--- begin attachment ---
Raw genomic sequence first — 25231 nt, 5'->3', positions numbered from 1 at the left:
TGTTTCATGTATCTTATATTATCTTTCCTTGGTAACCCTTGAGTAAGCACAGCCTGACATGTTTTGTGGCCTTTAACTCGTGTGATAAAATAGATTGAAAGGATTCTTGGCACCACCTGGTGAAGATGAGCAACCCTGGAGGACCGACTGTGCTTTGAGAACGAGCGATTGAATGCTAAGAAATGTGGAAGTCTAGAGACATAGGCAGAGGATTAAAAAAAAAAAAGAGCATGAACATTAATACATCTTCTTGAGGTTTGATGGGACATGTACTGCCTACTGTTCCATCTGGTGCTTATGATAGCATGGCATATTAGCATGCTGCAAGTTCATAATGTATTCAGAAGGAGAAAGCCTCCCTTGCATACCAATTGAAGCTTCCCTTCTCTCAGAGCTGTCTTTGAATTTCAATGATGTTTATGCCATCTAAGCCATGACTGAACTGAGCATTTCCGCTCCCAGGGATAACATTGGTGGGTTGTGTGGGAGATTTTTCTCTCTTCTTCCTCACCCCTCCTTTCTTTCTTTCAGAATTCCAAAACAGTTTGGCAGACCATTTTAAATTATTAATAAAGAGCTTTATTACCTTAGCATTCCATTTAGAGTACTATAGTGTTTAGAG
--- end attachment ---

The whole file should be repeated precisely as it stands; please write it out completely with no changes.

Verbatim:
Raw genomic sequence first — 25231 nt, 5'->3', positions numbered from 1 at the left:
TGTTTCATGTATCTTATATTATCTTTCCTTGGTAACCCTTGAGTAAGCACAGCCTGACATGTTTTGTGGCCTTTAACTCGTGTGATAAAATAGATTGAAAGGATTCTTGGCACCACCTGGTGAAGATGAGCAACCCTGGAGGACCGACTGTGCTTTGAGAACGAGCGATTGAATGCTAAGAAATGTGGAAGTCTAGAGACATAGGCAGAGGATTAAAAAAAAAAAAGAGCATGAACATTAATACATCTTCTTGAGGTTTGATGGGACATGTACTGCCTACTGTTCCATCTGGTGCTTATGATAGCATGGCATATTAGCATGCTGCAAGTTCATAATGTATTCAGAAGGAGAAAGCCTCCCTTGCATACCAATTGAAGCTTCCCTTCTCTCAGAGCTGTCTTTGAATTTCAATGATGTTTATGCCATCTAAGCCATGACTGAACTGAGCATTTCCGCTCCCAGGGATAACATTGGTGGGTTGTGTGGGAGATTTTTCTCTCTTCTTCCTCACCCCTCCTTTCTTTCTTTCAGAATTCCAAAACAGTTTGGCAGACCATTTTAAATTATTAATAAAGAGCTTTATTACCTTAGCATTCCATTTAGAGTACTATAGTGTTTAGAG